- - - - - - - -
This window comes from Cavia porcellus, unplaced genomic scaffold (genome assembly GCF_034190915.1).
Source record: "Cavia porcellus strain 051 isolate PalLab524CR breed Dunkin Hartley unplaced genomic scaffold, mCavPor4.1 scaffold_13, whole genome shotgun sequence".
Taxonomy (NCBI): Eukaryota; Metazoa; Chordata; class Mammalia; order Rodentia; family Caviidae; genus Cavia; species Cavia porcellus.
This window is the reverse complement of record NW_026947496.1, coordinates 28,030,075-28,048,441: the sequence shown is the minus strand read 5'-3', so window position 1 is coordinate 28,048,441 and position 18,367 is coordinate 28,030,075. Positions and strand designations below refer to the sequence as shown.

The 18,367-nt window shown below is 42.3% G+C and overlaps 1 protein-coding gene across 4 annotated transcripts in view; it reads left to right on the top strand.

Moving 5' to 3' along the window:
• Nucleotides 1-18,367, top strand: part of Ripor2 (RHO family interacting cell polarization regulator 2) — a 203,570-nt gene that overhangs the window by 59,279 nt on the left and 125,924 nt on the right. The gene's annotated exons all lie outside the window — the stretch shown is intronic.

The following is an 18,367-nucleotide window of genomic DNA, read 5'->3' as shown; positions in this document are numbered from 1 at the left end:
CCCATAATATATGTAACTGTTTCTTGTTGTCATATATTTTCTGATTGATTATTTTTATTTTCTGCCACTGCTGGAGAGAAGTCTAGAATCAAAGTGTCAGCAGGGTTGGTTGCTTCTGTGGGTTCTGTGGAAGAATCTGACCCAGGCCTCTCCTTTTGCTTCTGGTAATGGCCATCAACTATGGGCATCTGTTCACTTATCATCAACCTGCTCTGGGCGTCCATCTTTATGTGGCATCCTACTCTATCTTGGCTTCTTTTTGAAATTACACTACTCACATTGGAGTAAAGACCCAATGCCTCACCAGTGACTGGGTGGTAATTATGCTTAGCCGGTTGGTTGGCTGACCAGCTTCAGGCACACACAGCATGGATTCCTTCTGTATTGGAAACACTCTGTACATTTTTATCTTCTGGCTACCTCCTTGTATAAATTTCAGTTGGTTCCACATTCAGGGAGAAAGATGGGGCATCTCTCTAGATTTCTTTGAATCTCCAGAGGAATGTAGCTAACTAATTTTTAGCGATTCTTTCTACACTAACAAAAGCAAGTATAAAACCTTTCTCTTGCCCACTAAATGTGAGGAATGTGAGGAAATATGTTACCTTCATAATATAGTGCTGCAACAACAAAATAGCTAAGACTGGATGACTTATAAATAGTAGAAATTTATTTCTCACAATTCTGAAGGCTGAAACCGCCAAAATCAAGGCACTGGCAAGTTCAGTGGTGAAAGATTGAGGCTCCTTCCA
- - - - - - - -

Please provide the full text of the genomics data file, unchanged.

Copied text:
This window comes from Cavia porcellus, unplaced genomic scaffold (genome assembly GCF_034190915.1).
Source record: "Cavia porcellus strain 051 isolate PalLab524CR breed Dunkin Hartley unplaced genomic scaffold, mCavPor4.1 scaffold_13, whole genome shotgun sequence".
Taxonomy (NCBI): Eukaryota; Metazoa; Chordata; class Mammalia; order Rodentia; family Caviidae; genus Cavia; species Cavia porcellus.
This window is the reverse complement of record NW_026947496.1, coordinates 28,030,075-28,048,441: the sequence shown is the minus strand read 5'-3', so window position 1 is coordinate 28,048,441 and position 18,367 is coordinate 28,030,075. Positions and strand designations below refer to the sequence as shown.

The 18,367-nt window shown below is 42.3% G+C and overlaps 1 protein-coding gene across 4 annotated transcripts in view; it reads left to right on the top strand.

Moving 5' to 3' along the window:
• Nucleotides 1-18,367, top strand: part of Ripor2 (RHO family interacting cell polarization regulator 2) — a 203,570-nt gene that overhangs the window by 59,279 nt on the left and 125,924 nt on the right. The gene's annotated exons all lie outside the window — the stretch shown is intronic.

The following is an 18,367-nucleotide window of genomic DNA, read 5'->3' as shown; positions in this document are numbered from 1 at the left end:
CCCATAATATATGTAACTGTTTCTTGTTGTCATATATTTTCTGATTGATTATTTTTATTTTCTGCCACTGCTGGAGAGAAGTCTAGAATCAAAGTGTCAGCAGGGTTGGTTGCTTCTGTGGGTTCTGTGGAAGAATCTGACCCAGGCCTCTCCTTTTGCTTCTGGTAATGGCCATCAACTATGGGCATCTGTTCACTTATCATCAACCTGCTCTGGGCGTCCATCTTTATGTGGCATCCTACTCTATCTTGGCTTCTTTTTGAAATTACACTACTCACATTGGAGTAAAGACCCAATGCCTCACCAGTGACTGGGTGGTAATTATGCTTAGCCGGTTGGTTGGCTGACCAGCTTCAGGCACACACAGCATGGATTCCTTCTGTATTGGAAACACTCTGTACATTTTTATCTTCTGGCTACCTCCTTGTATAAATTTCAGTTGGTTCCACATTCAGGGAGAAAGATGGGGCATCTCTCTAGATTTCTTTGAATCTCCAGAGGAATGTAGCTAACTAATTTTTAGCGATTCTTTCTACACTAACAAAAGCAAGTATAAAACCTTTCTCTTGCCCACTAAATGTGAGGAATGTGAGGAAATATGTTACCTTCATAATATAGTGCTGCAACAACAAAATAGCTAAGACTGGATGACTTATAAATAGTAGAAATTTATTTCTCACAATTCTGAAGGCTGAAACCGCCAAAATCAAGGCACTGGCAAGTTCAGTGGTGAAAGATTGAGGCTCCTTCCA